By Olivia Clare
June 4, 2018
At last the water went down as our mother said it would. Lona and I went out into the dark street to catch and throw the lopsided ball we’d kept up high. After her fifth expert catch, Lona took on a far look and stretched out an arm and pointed.
“Look there,” she said. “That lady.”
I turned. A tall woman in green, buckled shoes. Her clothes were dry, and her waist-length, white hair was wet.
“Just leave her alone,” I said, throwing the ball back at Lona. “She’s not hurting anybody.”
“Well, she’s staring at me,” said Lona.
I looked back to the lady, and Lona was not lying. I was three years older and there to protect her, though sometimes she did lie.
“She’s not bothering you,” I said. “Leave her alone.”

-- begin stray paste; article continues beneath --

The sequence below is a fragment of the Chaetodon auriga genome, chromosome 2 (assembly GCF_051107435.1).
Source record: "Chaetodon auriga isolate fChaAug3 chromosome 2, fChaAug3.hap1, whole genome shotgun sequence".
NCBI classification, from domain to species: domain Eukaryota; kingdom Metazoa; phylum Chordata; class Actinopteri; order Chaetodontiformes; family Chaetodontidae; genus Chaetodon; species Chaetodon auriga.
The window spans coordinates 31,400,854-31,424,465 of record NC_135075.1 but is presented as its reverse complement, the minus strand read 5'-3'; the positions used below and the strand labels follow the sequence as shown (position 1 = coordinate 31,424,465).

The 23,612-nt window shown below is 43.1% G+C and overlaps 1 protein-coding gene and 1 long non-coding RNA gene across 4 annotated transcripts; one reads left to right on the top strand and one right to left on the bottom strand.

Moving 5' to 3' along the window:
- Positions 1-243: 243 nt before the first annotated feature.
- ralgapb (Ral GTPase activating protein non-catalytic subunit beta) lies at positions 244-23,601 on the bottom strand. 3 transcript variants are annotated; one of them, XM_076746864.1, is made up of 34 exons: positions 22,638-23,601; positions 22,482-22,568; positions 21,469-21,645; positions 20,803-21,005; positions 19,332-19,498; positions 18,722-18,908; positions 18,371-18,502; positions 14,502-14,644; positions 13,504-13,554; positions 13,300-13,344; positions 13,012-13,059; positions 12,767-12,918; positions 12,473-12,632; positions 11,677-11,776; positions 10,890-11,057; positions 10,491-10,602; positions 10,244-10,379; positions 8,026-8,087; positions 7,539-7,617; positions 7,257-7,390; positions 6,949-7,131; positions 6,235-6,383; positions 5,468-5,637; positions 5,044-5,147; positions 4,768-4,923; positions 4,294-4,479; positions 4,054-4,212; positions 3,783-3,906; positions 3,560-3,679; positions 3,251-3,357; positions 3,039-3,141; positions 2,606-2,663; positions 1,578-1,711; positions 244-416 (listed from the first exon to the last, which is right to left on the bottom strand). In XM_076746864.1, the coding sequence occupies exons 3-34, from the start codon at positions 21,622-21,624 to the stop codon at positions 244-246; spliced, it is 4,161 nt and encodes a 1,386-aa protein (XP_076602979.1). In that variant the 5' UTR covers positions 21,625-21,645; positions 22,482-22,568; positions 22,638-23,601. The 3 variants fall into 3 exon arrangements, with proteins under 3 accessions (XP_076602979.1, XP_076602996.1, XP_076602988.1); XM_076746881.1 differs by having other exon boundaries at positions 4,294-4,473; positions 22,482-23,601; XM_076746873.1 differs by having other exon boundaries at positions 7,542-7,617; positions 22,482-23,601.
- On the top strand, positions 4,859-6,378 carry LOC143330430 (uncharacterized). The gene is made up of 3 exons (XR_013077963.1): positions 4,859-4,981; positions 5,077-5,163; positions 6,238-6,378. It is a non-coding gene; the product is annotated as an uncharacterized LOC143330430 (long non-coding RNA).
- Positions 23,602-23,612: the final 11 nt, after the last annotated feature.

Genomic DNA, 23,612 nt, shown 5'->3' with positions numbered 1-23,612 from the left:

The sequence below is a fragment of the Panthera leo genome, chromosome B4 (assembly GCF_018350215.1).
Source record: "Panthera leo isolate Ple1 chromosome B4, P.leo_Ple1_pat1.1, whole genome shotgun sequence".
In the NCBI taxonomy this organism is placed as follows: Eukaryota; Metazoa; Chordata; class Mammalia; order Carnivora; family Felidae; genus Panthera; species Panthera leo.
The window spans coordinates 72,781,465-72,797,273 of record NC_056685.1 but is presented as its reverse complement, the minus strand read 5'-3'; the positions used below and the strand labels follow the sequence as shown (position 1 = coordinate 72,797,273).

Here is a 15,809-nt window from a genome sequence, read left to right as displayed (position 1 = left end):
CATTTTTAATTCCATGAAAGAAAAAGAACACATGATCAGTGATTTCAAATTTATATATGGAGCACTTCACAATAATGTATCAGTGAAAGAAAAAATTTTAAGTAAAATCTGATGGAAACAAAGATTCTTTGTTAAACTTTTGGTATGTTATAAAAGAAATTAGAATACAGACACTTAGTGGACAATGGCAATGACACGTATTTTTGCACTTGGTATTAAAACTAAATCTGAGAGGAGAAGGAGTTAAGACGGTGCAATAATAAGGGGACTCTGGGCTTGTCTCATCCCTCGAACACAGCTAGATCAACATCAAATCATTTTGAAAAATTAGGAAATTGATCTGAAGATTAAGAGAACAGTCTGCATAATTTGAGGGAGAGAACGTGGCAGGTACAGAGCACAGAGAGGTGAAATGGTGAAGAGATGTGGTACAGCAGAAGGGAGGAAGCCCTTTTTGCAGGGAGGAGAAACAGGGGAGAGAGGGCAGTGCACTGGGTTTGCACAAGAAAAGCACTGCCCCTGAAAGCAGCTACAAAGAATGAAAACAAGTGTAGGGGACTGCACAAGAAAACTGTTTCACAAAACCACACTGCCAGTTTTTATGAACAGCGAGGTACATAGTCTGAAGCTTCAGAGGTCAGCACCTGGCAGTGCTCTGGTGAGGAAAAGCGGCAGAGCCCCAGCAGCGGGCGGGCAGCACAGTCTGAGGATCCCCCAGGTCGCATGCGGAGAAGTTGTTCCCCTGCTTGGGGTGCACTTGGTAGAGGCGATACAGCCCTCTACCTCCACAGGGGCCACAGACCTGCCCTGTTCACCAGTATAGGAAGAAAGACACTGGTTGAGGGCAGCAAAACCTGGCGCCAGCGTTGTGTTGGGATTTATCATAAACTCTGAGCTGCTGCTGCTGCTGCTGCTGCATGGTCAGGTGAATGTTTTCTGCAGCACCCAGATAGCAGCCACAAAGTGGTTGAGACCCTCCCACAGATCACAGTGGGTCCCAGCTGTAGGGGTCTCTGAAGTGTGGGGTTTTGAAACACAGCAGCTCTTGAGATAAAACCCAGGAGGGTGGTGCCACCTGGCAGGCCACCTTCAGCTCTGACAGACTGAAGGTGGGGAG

“I will if she does.”
I caught the ball with my signature eyes-closed catch, then opened them and looked back again. The lady would not leave us. I did not want to speak to her but did.
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Olivia Clare is the author of a book of short stories, Disasters in the First World, and a collection of poems, The 26-Hour Day. She is an assistant professor of creative writing at the University of Southern Mississippi. A few lines in this story are indebted to Lucie Brock-Broido’s poem “Soul Keeping Company.”